Copyright © 2007 by Jim Allen

1 Million Duramax 6600
Diesel Engines

By Jim Bigley

After six years and nine months of continuous production, DMAX Ltd., the maker of the Duramax 6600, celebrated producing its 1,000,000th engine on April 16, 2007. According to DMAX, they can sell all of the engines they produce and more.

Established in 1998, DMAX is a joint venture between GM and Isuzu Motors Limited (Isuzu 40 percent, GM 60 percent). Located in Moraine, Ohio, the 584,000-square foot DMAX plant currently employs 1,225 hourly and salaried employees, and its two assembly lines can produce nearly 17,000 engines per month.

The Duramax 6600 V-8 diesel engine was first offered in the 2001 model-year GM 2500HD/3500 pickups during the fall of 2000, and established a new benchmark in power, performance, quietness and capability. This engine has helped GM claim a nearly 30% heavy-duty diesel pickup market share. Ford & Dodge have had to scramble to keep up.

 

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This is the engine that began the roll. This photo shows the very first production engine produced on July 17, 2000. The cast and forged engine components are produced in either Germany or Japan, but all final machining, metal treatments and assembly are completed in Ohio.

While the first production engine appeared in 2000, the very first prototype Duramax 6600 ran in early 1998. More than 2 years of durability and design testing helped to ensure the first production engines satisfied loyal GM diesel light-truck fans.

 

 


General Motors Photo/Erik Schelkun

Current DMAX CEO Maho Mitsuya (L) and GM Powertrain Vice President Global Manufacturing John Buttermore
(General Motors Photo/Erik Schelkun)

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The Duramax 6.6L V-8 is a turbocharged 4-valve per cylinder diesel engine, utilizing high-pressure common rail direct injection. The aluminum cylinder heads conduct heat much better than cast iron, which helps to maintain a lower valve seat temperature. This improves durability and reduces the possibility of cracking. The heat conduction advantage of aluminum also aids in controlling nitrogen oxides, which form during peak combustion temperatures. The 2007i Duramax 6600 is equipped with both a Diesel Oxidation Catalyst and Diesel Particulate Filter, which helps it meet the much tougher 2007 emissions requirements.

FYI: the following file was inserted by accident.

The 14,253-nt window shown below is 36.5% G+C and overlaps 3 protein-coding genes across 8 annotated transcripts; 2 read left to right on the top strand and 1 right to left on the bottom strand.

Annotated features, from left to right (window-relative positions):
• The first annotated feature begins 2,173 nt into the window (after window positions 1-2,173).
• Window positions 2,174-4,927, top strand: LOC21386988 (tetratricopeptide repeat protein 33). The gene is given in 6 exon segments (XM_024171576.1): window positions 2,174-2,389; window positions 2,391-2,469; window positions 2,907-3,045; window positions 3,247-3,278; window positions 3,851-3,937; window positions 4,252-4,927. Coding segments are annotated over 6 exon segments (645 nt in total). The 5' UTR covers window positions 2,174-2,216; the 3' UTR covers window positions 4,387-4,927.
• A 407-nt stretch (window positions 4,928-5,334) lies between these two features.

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The current LMM code Duramax 6600 is available in the Chevrolet & GMC 2500HD & 3500 pickups, and is currently rated at 365 horsepower (272 kW) and 660 lb.-ft. of torque (895 Nm). Chevy Kodiak and GMC TopKick medium duty applications are also available with the optional Duramax 6600. The medium-duty Duramax comes with a rating of either 300 horsepower and 520 lb-ft of torque, or 330-horsepower and 620 lb-ft of torque. The Duramax is also available in the Chevrolet Express and GMC Savana full-size vans. The above image shows the LMM Duramax engine installation in a new 2007i GMC 3500HD chassis cab.

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The success of the Duramax 6600 is largely due to the design and engineering that went into the engine. This photo shows the forged-steel crankshafts before machining.

 

 

 

 

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In between the rough and final machining process, the crankshafts receive a nitride surface treatment to improve wear resistance and durability.

 

 

 

 

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The deep skirted cast-iron cylinder block was designed using Finite Elemental Analysis, both to improve strength and reduce weight.

 

 

 

 

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From the very first production engine to the millionth, every Duramax 6600 is "hot tested" before leaving the DMAX plant. Hot testing involves running every engine and producing a dyno test sheet, which verifies the engine will perform as expected and ultimately ensures a high level of quality of the finished product.

 

 

 

Whether you gauge success by performance or market share, the Duramax 6600 has become an industry leader. Both DMAX and General Motors should be congratulated for the success of their diesel engine and for producing a million of them. TDP


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